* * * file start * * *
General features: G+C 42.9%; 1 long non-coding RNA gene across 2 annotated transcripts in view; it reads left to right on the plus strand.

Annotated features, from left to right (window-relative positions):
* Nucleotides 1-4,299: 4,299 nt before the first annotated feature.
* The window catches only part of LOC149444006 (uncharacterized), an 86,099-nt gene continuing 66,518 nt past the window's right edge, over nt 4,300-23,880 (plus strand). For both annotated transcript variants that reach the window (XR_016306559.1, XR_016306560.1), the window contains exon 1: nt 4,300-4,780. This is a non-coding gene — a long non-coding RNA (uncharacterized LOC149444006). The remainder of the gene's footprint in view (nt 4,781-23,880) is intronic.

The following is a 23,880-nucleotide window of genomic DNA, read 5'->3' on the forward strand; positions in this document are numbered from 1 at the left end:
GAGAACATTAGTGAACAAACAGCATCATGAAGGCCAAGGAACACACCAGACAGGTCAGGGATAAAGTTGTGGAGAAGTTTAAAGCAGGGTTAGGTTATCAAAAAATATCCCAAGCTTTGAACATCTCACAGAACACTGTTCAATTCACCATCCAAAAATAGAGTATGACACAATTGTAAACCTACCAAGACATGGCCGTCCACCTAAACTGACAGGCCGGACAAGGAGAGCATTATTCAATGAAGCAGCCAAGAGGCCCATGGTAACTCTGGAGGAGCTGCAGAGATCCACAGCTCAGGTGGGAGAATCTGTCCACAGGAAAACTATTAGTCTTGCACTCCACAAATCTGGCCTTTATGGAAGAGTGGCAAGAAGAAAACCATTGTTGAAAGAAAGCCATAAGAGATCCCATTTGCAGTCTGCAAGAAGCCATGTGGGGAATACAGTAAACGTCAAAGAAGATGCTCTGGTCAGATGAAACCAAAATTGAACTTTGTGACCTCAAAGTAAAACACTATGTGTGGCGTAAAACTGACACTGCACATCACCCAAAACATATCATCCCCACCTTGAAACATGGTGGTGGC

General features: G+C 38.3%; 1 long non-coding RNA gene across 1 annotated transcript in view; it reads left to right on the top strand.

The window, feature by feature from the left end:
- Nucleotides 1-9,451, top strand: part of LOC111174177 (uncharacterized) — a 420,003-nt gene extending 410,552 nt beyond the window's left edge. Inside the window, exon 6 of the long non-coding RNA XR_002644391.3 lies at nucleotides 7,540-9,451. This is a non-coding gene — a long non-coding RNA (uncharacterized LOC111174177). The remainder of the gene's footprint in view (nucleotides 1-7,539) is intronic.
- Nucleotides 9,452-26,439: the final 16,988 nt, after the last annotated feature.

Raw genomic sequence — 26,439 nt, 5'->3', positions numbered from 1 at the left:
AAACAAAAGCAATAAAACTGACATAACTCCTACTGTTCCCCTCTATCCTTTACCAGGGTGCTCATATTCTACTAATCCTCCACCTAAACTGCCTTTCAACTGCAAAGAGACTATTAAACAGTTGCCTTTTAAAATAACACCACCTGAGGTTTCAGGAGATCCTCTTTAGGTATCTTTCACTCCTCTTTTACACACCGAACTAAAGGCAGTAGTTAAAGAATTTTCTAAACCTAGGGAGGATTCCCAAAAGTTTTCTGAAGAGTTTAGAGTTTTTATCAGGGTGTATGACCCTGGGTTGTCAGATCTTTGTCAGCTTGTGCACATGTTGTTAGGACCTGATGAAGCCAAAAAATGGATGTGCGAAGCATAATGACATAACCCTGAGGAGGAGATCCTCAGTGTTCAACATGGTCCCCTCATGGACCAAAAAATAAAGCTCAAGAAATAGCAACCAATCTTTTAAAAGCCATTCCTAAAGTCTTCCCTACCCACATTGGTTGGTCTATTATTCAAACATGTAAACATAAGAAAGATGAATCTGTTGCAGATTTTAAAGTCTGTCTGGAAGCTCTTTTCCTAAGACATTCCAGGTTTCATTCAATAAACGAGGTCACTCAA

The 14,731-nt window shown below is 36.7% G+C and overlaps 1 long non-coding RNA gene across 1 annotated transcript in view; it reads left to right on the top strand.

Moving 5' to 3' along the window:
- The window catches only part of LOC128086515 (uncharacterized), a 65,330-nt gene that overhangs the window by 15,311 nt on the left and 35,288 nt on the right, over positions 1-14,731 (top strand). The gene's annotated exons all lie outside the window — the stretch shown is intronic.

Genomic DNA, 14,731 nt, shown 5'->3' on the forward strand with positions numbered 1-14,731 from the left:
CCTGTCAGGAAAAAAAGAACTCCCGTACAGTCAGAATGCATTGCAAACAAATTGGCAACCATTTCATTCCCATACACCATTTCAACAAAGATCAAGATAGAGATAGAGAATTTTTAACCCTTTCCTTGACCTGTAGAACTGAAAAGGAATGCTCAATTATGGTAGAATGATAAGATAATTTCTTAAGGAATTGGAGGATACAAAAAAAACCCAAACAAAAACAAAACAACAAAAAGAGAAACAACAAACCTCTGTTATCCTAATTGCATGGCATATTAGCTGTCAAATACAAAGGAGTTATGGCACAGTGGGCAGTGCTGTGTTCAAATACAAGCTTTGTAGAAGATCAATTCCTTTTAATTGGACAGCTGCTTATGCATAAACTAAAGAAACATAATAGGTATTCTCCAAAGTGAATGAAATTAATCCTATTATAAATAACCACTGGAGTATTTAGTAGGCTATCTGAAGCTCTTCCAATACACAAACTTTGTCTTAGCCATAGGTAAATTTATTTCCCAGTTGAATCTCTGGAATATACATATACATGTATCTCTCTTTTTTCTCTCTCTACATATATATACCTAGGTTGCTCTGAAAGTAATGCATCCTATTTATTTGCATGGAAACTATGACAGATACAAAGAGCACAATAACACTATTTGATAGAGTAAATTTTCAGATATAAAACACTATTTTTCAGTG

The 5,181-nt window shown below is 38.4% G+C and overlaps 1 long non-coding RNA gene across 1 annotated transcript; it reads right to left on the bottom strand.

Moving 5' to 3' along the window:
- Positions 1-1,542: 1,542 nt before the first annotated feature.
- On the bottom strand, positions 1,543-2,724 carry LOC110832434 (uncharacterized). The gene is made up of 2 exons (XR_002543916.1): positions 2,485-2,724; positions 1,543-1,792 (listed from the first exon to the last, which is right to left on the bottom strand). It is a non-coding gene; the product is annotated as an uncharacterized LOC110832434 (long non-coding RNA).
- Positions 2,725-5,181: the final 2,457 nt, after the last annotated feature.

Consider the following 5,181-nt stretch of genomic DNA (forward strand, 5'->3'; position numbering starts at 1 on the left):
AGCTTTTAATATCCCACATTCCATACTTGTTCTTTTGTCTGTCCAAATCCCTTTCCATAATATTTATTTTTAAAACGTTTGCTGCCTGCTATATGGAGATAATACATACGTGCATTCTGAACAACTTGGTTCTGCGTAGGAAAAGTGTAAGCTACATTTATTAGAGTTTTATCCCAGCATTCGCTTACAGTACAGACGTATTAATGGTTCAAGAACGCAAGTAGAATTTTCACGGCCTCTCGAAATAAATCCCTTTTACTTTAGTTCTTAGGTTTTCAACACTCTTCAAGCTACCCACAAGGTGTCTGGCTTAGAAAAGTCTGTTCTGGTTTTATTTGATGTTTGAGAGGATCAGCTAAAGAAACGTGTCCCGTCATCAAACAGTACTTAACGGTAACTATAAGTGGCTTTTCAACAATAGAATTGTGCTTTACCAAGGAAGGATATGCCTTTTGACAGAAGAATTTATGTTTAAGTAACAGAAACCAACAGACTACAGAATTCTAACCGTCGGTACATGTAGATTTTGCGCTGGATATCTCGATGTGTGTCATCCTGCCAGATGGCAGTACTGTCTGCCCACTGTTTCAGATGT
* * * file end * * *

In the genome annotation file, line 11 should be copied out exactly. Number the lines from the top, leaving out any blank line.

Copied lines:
Raw genomic sequence — 26,439 nt, 5'->3', positions numbered from 1 at the left: